Last night was the annual Valentine’s ball, a fundraiser and award ceremony for undergraduate college scholarships. In the silent auction, I successfully bid on a lovely small surrealist painting of a train flying over a pueblo done by a local artist, though I lost out on some funky antique jewelry. It’s really wonderful to meet the scholarship recipients and their families. I look forward to the event each year. After dancing to the musical stylings of the Nash Hernandez Orchestra and leading a cumbia line around the dance floor [oh, yes I did], like Cinderella, ella, ella, I dashed out of the ball. My date and I hurried our way to the movie theater in order to catch the day’s last showing of Safe House directed by the Swedish Latino Mr. Daniel Espinosa from Trångsund, Stockholm. While we got to the multiplex with moments to spare, turns out we went to the wrong location [my fault]. Elitistacademic fail, not to mention I was denied the novelty or rather the oddity of attending a late show in a ballgown.
Second-time’s a charm. Upon reflection, maybe it was sign that we should have seen something else. I read a description of Safe House online, and it was utterly impenetrable. Something about a “backwater post,” a “housekeeper,” and some spies. I immediately thought The Help meets Jason Bourne, and my money was on Minny. I was intrigued, sorta. I love me some Denzel; Ryan Reynolds is charming and unoffensive. But this movie was . . . well it was unnecessarily long for one thing. 1:55 was too much time for the inevitably of that ending. And dammit, I should not be able to identify the villain even before all the major characters have been introduced. I was also confused about why a safe house with every kind of pass key and super high-tech security devise, except a full-body scanner, could be penetrated so easily simply by shutting down the power. Anybody with some bolt cutters or C-4 could waltz right in with an assault team and “so long house guest.” Some security upgrades are most definitely in order.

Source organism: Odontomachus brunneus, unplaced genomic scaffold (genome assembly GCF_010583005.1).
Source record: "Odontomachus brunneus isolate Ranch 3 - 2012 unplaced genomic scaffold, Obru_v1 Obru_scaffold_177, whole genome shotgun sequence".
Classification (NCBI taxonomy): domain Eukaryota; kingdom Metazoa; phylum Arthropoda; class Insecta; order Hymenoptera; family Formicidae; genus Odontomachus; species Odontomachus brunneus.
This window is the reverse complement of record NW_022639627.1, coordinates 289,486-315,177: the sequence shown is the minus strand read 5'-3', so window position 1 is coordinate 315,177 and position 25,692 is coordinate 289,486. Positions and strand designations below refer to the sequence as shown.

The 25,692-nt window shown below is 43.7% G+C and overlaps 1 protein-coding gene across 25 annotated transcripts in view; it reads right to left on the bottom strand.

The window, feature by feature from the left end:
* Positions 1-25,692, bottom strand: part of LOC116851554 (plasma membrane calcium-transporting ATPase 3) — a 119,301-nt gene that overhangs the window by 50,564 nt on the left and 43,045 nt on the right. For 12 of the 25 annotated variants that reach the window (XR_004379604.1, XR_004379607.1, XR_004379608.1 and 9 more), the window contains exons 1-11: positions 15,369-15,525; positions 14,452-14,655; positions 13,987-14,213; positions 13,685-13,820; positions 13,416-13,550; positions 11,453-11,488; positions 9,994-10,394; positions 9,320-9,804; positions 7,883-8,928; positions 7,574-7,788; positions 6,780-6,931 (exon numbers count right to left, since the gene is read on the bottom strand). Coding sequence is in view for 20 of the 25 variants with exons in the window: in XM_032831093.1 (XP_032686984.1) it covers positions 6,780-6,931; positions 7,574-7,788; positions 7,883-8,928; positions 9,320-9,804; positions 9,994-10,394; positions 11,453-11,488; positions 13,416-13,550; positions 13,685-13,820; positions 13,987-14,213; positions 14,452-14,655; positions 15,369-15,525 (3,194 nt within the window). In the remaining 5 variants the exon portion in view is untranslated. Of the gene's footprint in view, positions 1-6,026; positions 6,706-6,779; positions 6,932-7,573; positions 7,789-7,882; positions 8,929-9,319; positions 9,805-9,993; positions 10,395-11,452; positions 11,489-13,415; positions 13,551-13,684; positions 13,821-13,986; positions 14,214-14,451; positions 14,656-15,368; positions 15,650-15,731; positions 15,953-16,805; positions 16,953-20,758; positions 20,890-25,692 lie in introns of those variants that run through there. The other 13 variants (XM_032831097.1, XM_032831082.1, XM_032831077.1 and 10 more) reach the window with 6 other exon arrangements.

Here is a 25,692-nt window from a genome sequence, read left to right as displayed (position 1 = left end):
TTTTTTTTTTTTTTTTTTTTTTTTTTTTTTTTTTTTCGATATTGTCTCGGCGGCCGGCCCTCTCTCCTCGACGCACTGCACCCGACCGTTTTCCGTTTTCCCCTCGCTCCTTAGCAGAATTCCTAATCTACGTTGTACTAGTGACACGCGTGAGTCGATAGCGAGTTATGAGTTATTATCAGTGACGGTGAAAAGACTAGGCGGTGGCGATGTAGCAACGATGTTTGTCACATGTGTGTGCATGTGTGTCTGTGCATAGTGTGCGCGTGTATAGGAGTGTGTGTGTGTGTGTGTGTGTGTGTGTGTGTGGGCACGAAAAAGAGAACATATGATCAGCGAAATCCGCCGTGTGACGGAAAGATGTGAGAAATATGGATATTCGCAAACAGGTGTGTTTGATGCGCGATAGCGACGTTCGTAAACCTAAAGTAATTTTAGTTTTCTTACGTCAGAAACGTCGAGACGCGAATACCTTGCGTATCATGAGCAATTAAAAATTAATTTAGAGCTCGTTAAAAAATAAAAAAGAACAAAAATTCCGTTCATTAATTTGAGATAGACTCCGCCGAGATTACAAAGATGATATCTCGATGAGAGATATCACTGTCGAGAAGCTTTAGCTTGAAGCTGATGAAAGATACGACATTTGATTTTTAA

I also need someone to explain to me the necessity of setting Safe House in South Africa, a locale made all the more problematic by the racial politics of the film. How is it that in the cinematic global village, Latinos are still thugging it up? Triste. Speaking of which, what’s up with all the super spy weeping? Ryan cries, a lot. Denzel cries. Towards the end, I was ready to cry because I needed the film to be over. I say, be gone super tight shots of close combat. Who can see what’s going on anyway? I say, adios multiple endings. Who needs three or four false conclusions? Cut that mess off and give me a badass parting shot. Finally I say, au revior to one liners, and with that, I bid you adieu. Not to worry, “I’ll take it from here.”